Journal of Neurogastroenterology and Motility | Year: 2011

Hydrogen breath tests using various substrates like glucose, lactulose, lactose and fructose are being used more and more to diagnose small intestinal bacterial overgrowth (SIBO) and lactose or fructose malabsorption. Though quantitative culture of jejunal aspirate is considered as gold standard for the diagnosis of SIBO, hydrogen breath tests, in spite of their low sensitivity, are popular for their non-invasiveness. Glucose hydrogen breath test is more acceptable for the diagnosis of SIBO as conventionally accepted double-peak criterion on lactulose hydrogen breath test is very insensitive and recently described early-peak criterion is often false positive. Hydrogen breath test is useful to diagnose various types of sugar malabsorption. Technique and interpretation of different hydrogen breath tests are outlined in this review. © 2011 The Korean Society of Neurogastroenterology and Motility.

Dhir V.,Sanjay Gandhi Post Graduate Institute of Medical Sciences
Arthritis care & research | Year: 2012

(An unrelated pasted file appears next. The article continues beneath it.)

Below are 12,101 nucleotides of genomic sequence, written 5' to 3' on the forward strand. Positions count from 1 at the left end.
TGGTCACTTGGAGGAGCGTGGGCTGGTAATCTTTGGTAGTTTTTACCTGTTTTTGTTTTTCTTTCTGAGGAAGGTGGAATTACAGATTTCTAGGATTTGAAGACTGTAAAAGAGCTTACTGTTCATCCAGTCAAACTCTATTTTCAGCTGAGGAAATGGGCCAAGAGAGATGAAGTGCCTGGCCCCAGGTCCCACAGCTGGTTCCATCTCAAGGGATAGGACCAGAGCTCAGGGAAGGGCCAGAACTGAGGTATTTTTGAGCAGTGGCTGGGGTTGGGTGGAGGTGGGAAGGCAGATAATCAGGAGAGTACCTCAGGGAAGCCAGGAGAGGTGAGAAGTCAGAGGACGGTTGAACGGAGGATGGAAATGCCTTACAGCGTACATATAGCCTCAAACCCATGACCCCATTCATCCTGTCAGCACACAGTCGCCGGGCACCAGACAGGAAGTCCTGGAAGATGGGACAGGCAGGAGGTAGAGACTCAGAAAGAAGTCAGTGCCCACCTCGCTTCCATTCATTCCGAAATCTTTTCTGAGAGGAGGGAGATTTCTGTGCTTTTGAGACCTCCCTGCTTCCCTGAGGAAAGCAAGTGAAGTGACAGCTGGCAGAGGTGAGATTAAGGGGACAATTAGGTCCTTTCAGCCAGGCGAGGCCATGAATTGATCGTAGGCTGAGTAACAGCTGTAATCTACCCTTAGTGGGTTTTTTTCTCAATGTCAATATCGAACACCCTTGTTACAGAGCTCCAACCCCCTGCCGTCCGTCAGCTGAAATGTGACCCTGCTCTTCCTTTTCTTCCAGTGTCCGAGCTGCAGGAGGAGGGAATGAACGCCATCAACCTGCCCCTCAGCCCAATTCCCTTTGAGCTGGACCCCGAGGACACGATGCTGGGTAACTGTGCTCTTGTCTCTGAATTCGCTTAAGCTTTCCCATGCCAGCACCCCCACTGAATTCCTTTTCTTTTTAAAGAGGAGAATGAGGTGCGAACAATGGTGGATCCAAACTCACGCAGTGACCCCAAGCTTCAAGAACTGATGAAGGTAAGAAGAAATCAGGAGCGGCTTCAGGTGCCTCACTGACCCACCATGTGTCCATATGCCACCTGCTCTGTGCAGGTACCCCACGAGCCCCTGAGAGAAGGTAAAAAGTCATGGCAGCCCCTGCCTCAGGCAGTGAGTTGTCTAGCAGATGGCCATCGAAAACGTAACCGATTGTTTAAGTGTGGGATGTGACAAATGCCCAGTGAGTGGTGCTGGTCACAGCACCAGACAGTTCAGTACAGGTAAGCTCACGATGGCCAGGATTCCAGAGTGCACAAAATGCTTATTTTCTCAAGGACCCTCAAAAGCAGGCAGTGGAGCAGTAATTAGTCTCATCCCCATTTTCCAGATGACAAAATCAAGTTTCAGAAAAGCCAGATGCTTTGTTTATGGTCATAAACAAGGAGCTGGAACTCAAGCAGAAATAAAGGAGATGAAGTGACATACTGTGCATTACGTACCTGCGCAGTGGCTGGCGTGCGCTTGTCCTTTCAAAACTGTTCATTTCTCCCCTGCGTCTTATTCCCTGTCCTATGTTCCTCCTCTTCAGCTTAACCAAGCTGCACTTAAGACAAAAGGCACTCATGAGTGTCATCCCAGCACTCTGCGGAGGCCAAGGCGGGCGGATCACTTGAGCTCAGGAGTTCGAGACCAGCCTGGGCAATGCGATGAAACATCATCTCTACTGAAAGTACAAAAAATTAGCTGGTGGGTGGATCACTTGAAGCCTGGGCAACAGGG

There are sparse data on outcome of lupus nephritis from developing countries. This study looks at outcome in Asian Indians. This retrospective study included patients at a single center over 20 years. Patients were treated as per standard protocols. The primary outcome measure was chronic renal failure or death; the secondary outcome was end-stage renal disease or death. The worst-case scenario was also calculated, considering those lost to followup in the first year as events. Kaplan-Meier survival curves and the log rank test were used for survival analysis. Data are shown as the mean ± SD. We included 188 patients with lupus nephritis, with a female:male ratio of 11:1, a mean ± SD age at onset of 23.6 ± 10.5 years, and a median followup time of 6 years (interquartile range 3-9 years). Of 136 patients with a biopsy sample, the distribution was as follows: class II in 22, class III in 36, class IV in 61, class V in 16, and class VI in 1. Survival with normal renal function was 84%, 69%, and 57% at 5, 10, and 15 years, respectively; in the worst-case scenario, survival was 77%, 63%, and 51%, respectively. There was no difference in survival by histologic class; however, nonbiopsied patients had lower survival. Renal survival was 91%, 81%, and 76% at 5, 10, and 15 years, respectively; in the worst-case scenario, survival was 79%, 70%, and 66%, respectively. Risk factors for poor outcome were low C3, hematuria, hypertension, creatinine, lack of remission, and occurrence of major infection. There was a high rate of major infections of 42.3%, with tuberculosis at 11.5%. Infections caused one-half of all deaths. The outcome of lupus nephritis in Asian Indians with standard immunosuppressive regimens is reasonable, but immunosuppression is associated with a high rate of infection. Copyright © 2012 by the American College of Rheumatology.